Biking for Babies kicks off northern tour at shrine

Local bikers raise funds, ‘cover the pavement in prayer’ for women in crisis pregnancies

CHAMPION — In 10 years, Biking for Babies has grown from the humble beginning of two guys who cycled across the state of Illinois to four national teams in visible bright yellow jerseys that “cover the pavement in prayer,” explained Nikki Biese, executive director. The mission of the apostolate is to raise awareness and support for centers that help women in crisis pregnancies.

The National Shrine of Our Lady of Good Help, Champion, hosted a Biking for Babies northern route kickoff event on July 7. Eight cyclists and three support crew covered more than 600 miles in six days from Green Bay to the “Celebration of Life” on July 13 in St. Louis. Team members pictured on the Shrine grounds are: back row, Aubrie Faust, left, Nick Vande Hey, Rob Reynebeau, Ryan Arnoldy, David Schmitt, Bryce Wiegert, Jack Mannebach and Rafal Szymanski; front row, Aleece Duggan, left, and Katie Wanek. Missing from the photo: Ben Magnin. (Jeff Kurowski | The Compass)

Biese spoke at the northern route kickoff event on July 7 at the National Shrine of Our Lady of Good Help. In 2011, Kevin Biese, Nikki’s husband, became the first cyclist from northeast Wisconsin to join Biking for Babies. When preparing for his second ride in 2012, Kevin, a Kaukauna native who now serves as director of health and wellness for the organization, shared in an interview with The Compass that he hoped that one day a team, rather than just an individual or a couple of individuals, from the Green Bay Diocese would participate in the annual trek. That day arrived.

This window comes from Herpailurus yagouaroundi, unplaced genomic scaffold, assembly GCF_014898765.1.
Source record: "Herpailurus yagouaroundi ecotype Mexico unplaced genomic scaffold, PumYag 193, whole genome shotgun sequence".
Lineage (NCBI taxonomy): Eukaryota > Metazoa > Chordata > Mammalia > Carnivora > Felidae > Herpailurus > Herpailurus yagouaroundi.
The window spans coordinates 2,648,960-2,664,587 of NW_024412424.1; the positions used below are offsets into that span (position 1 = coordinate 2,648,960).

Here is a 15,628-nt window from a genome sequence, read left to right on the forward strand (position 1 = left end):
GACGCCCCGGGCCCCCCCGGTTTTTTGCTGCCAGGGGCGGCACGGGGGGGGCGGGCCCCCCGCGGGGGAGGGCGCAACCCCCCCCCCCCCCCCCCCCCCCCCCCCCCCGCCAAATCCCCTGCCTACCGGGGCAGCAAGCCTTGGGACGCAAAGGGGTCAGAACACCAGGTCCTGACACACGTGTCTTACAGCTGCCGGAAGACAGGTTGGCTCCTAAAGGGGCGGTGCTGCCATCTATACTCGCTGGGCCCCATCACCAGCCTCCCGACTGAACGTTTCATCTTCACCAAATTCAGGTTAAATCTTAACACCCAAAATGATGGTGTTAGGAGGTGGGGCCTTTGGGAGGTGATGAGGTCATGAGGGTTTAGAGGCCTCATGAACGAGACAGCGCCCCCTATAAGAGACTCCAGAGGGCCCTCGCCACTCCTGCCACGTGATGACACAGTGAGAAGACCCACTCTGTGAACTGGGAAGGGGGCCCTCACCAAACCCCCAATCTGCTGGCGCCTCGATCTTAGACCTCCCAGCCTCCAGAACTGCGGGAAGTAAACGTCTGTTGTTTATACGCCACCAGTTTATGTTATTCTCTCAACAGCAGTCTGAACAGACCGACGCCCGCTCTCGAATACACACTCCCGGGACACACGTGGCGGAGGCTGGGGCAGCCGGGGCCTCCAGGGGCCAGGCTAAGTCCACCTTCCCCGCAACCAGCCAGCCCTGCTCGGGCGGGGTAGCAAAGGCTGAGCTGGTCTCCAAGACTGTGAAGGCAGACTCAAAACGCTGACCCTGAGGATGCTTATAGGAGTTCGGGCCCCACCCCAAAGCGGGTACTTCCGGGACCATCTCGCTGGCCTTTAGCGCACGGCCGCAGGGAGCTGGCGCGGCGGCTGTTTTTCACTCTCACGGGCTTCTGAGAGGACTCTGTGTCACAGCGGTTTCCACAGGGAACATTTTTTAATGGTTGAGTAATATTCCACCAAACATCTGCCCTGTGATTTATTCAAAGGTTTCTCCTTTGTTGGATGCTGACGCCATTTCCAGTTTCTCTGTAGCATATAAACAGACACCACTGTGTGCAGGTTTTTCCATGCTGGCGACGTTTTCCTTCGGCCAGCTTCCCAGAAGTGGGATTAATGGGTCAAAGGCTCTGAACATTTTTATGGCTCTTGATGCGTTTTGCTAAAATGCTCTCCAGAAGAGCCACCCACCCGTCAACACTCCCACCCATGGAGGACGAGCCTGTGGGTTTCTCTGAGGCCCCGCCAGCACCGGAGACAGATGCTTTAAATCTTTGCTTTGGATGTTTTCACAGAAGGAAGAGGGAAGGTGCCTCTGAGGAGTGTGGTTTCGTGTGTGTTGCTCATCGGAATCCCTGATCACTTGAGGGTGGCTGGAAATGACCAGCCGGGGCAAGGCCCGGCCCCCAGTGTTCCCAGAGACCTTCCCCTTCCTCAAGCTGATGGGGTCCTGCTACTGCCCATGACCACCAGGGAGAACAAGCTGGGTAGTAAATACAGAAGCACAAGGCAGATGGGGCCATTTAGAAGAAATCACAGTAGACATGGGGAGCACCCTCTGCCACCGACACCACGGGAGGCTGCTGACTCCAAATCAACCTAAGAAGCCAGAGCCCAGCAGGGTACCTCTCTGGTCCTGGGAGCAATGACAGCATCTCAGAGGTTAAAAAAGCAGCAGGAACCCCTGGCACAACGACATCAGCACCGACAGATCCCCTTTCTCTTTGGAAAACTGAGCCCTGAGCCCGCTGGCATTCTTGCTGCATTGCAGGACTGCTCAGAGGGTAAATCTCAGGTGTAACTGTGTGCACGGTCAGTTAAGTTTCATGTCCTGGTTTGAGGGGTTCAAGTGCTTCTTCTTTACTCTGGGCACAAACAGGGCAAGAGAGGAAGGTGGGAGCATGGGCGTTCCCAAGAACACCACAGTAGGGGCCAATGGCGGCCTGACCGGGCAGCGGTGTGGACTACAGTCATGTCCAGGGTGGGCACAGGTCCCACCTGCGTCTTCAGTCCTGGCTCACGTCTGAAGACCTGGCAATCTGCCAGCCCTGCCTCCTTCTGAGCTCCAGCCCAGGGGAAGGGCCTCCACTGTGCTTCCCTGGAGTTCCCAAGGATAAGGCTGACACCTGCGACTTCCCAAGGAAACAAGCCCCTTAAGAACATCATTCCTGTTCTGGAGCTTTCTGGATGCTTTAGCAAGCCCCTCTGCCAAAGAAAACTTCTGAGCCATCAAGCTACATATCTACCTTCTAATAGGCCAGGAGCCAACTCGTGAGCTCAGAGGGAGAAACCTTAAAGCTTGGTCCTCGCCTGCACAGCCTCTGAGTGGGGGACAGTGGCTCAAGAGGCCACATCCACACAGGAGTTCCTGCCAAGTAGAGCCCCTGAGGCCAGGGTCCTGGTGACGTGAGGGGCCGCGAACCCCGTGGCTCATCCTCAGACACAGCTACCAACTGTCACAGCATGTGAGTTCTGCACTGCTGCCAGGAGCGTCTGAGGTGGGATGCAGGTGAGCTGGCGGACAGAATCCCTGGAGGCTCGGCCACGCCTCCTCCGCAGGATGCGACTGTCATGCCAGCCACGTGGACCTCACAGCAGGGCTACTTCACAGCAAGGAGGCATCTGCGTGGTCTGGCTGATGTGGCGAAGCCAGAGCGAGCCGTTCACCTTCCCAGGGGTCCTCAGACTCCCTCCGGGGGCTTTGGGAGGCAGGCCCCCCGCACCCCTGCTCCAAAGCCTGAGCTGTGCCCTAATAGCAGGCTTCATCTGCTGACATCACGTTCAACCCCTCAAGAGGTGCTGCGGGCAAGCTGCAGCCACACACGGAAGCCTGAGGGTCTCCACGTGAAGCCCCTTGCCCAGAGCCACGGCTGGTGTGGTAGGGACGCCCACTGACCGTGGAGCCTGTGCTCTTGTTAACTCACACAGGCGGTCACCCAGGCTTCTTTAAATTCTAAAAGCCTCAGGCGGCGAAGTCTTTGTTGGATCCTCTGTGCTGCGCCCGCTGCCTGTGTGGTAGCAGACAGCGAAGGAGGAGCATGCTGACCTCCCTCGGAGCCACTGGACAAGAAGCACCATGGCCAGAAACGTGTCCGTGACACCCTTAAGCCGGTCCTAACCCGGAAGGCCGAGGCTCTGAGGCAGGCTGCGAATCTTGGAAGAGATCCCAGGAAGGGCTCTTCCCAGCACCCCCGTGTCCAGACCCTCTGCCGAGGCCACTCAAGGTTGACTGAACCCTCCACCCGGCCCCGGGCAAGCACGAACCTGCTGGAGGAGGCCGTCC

On July 8, a group of northern missionaries departed from Green Bay for St. Louis, where on July 13, they met up with three other Biking for Babies teams at the “Celebration of Life.” Eleven team members — eight cyclists and three support crew — formed the northern team, including six from northeast Wisconsin and two others with ties to the area as students at St. Norbert College in De Pere.

Nick Vande Hey of Appleton, a senior at St. Norbert College who participated in the 2018 ride after being invited by Kevin, recruited most of the 2019 team.

“It was easier than expected,” said Vande Hey at the kickoff event. “I think the Spirit just moved. I just said, ‘Hey, what do you think about this?’ David (Schmitt) said right away, ‘I will do it.’ I think that abortion is something that’s on a lot of young people’s hearts. Even if they aren’t actually doing something about it, they are at least thinking about it.”

Schmitt, a student at the University of Wisconsin-La Crosse, and Bryce Wiegert, a student at the University of Wisconsin-Whitewater, both from Kaukauna and cyclists on the 2019 team, first met Vande Hey in middle school at Holy Cross School in Kaukauna. The three also made the Colorado Leadership Retreat together.

Rob Reynebeau, a member of St. John Nepomucene Parish, Little Chute, worked with Vande Hey two summers. They reconnected in January. Reynebeau started the Fox Valley Young Adult Men’s Group based at St. John Nepomucene Church. He invited Vande Hey to attend a group meeting.

“(Vande Hey) talked about Biking for Babies. I knew about it from a distance. My cousin, Sarah Voet, did it a couple years ago,” said Reynebeau, a 2018 graduate of the University of Wisconsin-Madison who works in De Pere. “I never thought I would get involved in it. Nick talked about how it impacted his faith and grew his awareness. I went home and thought, ‘That’s really inspiring.’”